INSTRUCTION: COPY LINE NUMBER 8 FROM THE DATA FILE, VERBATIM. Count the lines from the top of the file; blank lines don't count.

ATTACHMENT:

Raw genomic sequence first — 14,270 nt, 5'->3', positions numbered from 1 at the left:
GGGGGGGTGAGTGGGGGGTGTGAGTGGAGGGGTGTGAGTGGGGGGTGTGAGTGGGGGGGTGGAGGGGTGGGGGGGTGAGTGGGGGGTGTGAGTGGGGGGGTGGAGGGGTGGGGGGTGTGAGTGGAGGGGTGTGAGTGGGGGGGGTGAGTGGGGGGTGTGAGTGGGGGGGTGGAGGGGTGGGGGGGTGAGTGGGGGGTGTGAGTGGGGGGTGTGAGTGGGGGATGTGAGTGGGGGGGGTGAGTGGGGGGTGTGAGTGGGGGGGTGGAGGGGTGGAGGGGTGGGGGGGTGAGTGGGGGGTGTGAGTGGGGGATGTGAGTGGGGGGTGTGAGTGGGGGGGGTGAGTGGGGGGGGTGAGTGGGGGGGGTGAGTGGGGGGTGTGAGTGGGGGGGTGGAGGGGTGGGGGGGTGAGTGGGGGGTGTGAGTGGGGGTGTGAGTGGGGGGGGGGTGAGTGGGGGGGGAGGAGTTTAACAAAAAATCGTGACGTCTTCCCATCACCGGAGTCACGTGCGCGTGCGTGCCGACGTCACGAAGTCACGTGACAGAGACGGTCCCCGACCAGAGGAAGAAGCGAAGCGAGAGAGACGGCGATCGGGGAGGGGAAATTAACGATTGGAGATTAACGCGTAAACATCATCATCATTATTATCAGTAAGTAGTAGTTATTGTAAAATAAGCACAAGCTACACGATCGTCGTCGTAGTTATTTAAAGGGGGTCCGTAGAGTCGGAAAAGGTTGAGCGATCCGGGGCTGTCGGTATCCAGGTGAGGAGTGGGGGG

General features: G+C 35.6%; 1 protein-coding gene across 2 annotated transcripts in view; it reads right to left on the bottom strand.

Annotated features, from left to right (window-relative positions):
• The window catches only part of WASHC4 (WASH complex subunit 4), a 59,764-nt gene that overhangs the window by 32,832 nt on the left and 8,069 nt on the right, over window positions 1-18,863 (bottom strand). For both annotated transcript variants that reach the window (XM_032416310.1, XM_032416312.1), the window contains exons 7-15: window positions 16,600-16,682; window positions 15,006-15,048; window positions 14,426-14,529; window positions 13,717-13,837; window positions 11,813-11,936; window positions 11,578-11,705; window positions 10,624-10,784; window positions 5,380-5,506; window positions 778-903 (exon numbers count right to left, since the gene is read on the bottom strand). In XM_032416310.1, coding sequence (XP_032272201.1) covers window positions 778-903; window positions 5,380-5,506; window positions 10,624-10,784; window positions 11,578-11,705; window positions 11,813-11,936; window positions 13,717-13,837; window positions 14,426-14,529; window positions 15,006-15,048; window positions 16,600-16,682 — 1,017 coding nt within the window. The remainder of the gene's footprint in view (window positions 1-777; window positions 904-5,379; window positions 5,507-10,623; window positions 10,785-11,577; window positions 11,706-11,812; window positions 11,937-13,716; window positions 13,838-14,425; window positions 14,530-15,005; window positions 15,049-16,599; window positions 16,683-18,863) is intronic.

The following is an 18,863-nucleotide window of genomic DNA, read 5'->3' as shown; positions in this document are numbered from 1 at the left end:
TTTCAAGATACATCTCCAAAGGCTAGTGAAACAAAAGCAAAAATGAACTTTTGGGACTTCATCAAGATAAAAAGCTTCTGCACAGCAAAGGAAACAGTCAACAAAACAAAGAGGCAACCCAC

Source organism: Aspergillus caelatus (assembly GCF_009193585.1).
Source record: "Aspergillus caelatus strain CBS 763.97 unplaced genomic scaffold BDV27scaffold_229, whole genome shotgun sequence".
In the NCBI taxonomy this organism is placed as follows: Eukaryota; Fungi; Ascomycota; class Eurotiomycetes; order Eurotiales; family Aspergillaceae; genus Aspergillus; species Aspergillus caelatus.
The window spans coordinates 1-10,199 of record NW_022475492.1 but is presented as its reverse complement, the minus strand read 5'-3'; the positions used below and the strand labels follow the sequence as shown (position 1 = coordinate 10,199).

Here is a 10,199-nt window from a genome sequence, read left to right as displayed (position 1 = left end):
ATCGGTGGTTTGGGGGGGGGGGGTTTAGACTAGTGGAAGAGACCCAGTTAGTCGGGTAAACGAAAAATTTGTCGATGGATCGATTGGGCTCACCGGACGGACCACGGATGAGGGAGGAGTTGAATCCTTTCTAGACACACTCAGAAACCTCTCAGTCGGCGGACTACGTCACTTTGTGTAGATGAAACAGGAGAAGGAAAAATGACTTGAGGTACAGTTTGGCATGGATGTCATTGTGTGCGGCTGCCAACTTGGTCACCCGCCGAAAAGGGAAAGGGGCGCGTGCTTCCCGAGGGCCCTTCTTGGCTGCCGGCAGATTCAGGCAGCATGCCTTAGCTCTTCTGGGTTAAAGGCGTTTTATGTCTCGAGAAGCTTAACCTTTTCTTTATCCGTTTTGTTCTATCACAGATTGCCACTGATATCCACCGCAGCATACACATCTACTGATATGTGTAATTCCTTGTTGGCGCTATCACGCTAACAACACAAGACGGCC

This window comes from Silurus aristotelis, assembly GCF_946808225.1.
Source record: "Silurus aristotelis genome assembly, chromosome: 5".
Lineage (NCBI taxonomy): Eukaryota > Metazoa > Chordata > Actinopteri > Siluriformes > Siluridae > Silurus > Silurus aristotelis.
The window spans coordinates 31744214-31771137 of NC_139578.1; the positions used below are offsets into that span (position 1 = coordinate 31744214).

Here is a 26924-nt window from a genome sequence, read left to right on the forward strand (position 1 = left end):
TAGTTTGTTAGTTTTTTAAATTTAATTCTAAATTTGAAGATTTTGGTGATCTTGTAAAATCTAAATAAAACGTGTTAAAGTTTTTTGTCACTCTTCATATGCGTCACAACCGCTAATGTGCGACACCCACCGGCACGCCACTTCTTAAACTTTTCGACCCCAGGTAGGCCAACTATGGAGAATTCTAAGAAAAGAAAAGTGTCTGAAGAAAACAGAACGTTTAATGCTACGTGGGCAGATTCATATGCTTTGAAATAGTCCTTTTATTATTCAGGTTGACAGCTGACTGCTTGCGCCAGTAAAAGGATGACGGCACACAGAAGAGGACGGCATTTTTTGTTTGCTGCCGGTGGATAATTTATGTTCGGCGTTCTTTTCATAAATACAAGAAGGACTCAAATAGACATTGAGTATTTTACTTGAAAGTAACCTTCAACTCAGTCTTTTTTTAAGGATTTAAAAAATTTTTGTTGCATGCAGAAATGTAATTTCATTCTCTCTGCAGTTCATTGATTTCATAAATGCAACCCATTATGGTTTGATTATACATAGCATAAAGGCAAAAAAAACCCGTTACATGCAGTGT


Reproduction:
Source organism: Aspergillus caelatus (assembly GCF_009193585.1).